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Fines in Switzerland are horrendous. Travelling without a valid train or bus ticket currently costs around 100 USD (only if you can pay instantly). A speed ticket can easily eat up your entire holiday budget. On the main routes and especially inside Zurich city there are countless speed cameras. This is not a tourist rip off, as fines are the same also for locals. Just remember that when hitting the road.
Updated Mar 28, 2013
On our journey around Europe by Car, one of the countries we went to was Switzerland. I had previously read up on driving there, so I knew it was compulsory in Switzerland to buy a vignette for our car. You need one for all motor vehicles and trailers up to and including 3.5 t.
It was very easy to get. We stopped at the first Service Station over the border in Switzerland, bought one, put it on our front windscreen straight away, then we were off exploring Switzerland without a worry!
Other places you can buy them are
Post offices, garages and touring club offices.
The Vignettes are compulsory on all national class 1 and 2 roads, can only be bought for a year. Check the website "other" which shows a map of these roads.
The vignette price does not include driving through the Grand St. Bernhard Tunnel and Munt la Schera. A special toll must be paid here.
Price in 2013.... Is 40swiss francs
Written Feb 16, 2013
at our first night in basel .we were sleeping in hotel very close to a church.(the room was invited in advance)each 15 minuts the bell was ringing and of course.during day and night.since that we ask in every hotel or B&B if there is close church around.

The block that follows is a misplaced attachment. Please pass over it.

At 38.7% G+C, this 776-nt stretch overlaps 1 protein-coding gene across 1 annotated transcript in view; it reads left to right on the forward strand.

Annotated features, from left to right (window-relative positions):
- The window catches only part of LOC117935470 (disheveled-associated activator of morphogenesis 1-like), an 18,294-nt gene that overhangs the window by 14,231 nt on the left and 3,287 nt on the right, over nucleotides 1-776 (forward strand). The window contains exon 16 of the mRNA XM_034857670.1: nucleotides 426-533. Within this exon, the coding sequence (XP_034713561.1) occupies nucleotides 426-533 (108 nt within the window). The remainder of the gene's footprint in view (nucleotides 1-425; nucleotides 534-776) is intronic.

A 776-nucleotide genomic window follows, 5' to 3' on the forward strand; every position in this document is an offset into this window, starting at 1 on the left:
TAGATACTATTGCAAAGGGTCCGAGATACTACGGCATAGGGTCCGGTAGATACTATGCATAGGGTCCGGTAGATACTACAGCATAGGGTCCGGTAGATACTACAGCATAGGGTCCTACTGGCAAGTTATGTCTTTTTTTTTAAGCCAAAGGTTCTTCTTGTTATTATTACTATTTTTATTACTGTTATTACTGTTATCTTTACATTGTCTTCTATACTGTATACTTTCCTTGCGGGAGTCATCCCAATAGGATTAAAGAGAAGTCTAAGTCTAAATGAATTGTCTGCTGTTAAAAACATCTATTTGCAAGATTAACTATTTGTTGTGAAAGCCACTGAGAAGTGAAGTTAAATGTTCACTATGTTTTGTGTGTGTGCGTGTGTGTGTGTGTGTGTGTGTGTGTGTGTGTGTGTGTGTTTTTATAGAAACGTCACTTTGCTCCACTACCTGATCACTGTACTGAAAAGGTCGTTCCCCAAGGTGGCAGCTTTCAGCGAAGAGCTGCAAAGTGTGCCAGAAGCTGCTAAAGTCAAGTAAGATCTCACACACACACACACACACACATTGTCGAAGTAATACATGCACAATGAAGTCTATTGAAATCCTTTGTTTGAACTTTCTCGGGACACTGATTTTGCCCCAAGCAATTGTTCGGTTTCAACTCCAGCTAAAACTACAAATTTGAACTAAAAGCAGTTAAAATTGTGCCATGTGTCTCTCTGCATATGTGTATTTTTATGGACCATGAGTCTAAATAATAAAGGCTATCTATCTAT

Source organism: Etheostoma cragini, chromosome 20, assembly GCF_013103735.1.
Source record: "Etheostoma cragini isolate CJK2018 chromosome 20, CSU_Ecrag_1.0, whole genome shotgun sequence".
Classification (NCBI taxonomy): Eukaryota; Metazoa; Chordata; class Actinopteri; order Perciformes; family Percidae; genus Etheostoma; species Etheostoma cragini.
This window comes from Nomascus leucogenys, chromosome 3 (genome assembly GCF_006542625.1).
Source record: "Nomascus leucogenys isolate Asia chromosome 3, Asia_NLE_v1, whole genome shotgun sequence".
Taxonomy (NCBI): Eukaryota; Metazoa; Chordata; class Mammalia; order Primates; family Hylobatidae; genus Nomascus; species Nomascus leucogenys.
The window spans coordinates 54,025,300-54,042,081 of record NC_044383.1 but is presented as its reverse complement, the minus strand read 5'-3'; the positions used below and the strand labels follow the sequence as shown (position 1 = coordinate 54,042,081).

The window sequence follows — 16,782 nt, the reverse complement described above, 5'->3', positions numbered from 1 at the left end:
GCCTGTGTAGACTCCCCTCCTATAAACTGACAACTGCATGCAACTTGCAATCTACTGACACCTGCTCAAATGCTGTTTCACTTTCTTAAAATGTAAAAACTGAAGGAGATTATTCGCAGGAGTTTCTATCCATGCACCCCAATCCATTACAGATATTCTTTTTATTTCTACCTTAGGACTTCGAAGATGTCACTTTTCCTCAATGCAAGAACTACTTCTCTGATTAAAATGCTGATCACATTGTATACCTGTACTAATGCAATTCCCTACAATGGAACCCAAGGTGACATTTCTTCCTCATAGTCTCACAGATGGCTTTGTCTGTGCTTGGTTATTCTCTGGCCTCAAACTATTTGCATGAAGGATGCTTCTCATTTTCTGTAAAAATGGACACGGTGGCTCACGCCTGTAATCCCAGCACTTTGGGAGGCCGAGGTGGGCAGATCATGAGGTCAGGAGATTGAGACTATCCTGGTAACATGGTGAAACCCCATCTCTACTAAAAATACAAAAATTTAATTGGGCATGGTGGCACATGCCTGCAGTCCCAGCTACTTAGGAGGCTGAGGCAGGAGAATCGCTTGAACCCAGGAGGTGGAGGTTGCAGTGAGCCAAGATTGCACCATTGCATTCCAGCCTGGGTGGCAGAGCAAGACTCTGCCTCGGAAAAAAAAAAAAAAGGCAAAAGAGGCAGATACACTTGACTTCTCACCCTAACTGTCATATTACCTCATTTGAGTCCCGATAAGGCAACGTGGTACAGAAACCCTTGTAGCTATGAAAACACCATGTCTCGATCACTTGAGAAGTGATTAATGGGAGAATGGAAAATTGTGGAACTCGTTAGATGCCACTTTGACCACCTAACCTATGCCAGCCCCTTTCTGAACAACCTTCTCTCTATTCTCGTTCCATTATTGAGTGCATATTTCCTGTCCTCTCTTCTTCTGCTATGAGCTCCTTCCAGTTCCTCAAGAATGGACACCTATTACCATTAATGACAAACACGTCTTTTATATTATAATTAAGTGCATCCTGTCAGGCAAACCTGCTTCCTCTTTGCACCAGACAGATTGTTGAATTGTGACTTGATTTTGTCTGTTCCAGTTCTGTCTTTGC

Written Nov 12, 2011
Neither a true danger, nor a "hazard warning". But just be prepared to be overwhelmed with the costs. When we were in Switzerland the dollar and swiss Franc were essentially equal. But food and trinkets were amazingly expensive. Lunch for two in a sidewalk cafe-$60.00 in Bern or Montreaux. Prices in more touristy areas like Zermatt and St, Moritz were even higher. Be advised. Bring plenty of money!
Written Oct 14, 2010
When you listen to the radio you will hear about traficjams and waitingtimes of up to 2 or 3 hours almost every day for the Gotthard Tunnel. That was the same when I came to Airolo and I am really glad that I decided to drive over the old passroad instead of using the tunnel. I saved about 2 hours of stop-and-go trafic and saw a great landscape instead. I certainly needed some more Diesel because of the steep road but it would have been a pity to miss the interesting museum on top and the mountain-fortress of the swiss army. You can see it in my extra-pics: the is an old road, quite narrow and with cobbled stones and the modern passroad in my last 2 pics. There was not a single truck on the passroad and only a few cars.
b.t.w. the Gotthard-tunnel is 16,9km long
it is the 3rd longest streetunnel on earth
and it is free of charge (except the vignette for the highway) !
There is just 1 single tube for both directions
and 80km/h is the max. speed
Trucks have to keep a distance of 150m to the next car and that is the main reason for the waitingtimes.
Updated Jan 10, 2010
A CAR is an AUTOBUS / BUS / COACH in Switzerland. Bus is the word for the local public buses as well in Switzerland, BUT when it comes to Buses that are chartered by tourists to go sightseeing, they are called CAR in Switzerland !!
Take a look at my photo : I simply can imagine that english tourists might get the idea, they could place their cars there, BUT in fact they would come into real trouble !!
Written Dec 22, 2009